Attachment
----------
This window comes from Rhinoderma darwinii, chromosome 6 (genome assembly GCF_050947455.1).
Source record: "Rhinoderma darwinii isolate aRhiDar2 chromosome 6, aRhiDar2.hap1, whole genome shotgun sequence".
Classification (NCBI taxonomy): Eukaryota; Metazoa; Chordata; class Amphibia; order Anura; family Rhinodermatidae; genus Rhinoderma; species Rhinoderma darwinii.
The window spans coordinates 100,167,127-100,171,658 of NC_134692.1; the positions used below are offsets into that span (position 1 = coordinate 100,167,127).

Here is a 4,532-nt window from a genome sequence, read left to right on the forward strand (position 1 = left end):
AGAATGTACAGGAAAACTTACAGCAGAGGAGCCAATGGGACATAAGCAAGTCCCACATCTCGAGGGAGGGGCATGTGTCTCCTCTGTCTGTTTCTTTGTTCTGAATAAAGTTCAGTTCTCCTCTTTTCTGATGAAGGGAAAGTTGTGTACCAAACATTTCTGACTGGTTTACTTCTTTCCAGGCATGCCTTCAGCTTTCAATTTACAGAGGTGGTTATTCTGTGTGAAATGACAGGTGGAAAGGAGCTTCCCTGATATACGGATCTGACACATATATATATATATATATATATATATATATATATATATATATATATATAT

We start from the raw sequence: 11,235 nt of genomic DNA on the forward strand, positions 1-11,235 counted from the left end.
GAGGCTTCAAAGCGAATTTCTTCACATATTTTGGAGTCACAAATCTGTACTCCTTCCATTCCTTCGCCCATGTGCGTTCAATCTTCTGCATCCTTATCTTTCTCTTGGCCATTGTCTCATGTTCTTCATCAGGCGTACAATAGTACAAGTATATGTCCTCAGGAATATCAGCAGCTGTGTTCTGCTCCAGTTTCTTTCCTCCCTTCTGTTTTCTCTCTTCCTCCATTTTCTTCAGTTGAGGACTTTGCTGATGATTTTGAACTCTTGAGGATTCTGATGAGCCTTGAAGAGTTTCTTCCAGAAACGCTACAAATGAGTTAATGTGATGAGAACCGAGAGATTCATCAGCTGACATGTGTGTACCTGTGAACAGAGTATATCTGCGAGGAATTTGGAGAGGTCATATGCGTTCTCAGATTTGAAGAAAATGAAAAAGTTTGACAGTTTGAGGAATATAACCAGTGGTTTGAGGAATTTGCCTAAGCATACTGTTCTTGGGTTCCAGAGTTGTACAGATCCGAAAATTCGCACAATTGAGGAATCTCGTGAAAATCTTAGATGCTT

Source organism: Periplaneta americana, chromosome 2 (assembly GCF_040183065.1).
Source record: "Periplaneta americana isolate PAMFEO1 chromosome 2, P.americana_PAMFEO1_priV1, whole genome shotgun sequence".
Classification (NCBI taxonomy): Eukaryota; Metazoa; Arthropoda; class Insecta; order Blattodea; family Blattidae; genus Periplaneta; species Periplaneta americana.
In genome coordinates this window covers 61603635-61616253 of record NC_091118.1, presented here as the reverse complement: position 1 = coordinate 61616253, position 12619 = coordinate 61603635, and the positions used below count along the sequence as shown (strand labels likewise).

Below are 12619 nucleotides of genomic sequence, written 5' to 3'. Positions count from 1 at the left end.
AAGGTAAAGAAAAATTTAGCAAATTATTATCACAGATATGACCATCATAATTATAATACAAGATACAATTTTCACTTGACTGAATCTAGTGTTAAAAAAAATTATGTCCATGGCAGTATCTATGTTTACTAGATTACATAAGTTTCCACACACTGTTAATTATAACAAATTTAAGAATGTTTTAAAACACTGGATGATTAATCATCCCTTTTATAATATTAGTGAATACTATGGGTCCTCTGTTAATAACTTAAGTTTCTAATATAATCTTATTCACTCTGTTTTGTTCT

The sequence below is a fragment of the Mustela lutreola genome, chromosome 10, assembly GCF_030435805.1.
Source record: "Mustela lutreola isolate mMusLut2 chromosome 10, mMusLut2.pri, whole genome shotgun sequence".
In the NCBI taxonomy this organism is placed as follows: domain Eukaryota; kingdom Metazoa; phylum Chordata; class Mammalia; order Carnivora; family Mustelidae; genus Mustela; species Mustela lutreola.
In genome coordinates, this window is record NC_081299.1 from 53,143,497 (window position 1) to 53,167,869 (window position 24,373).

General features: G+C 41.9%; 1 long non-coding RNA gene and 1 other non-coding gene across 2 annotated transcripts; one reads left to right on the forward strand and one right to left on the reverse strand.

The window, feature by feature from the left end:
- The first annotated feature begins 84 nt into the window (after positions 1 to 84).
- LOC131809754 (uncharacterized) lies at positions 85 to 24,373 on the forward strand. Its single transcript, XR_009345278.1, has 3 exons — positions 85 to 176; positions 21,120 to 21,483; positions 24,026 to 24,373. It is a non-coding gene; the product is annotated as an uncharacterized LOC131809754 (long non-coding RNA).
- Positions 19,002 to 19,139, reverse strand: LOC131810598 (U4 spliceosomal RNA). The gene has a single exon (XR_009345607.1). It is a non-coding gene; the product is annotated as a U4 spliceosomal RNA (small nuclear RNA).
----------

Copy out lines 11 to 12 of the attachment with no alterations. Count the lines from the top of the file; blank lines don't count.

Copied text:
Classification (NCBI taxonomy): Eukaryota; Metazoa; Arthropoda; class Insecta; order Blattodea; family Blattidae; genus Periplaneta; species Periplaneta americana.
In genome coordinates this window covers 61603635-61616253 of record NC_091118.1, presented here as the reverse complement: position 1 = coordinate 61616253, position 12619 = coordinate 61603635, and the positions used below count along the sequence as shown (strand labels likewise).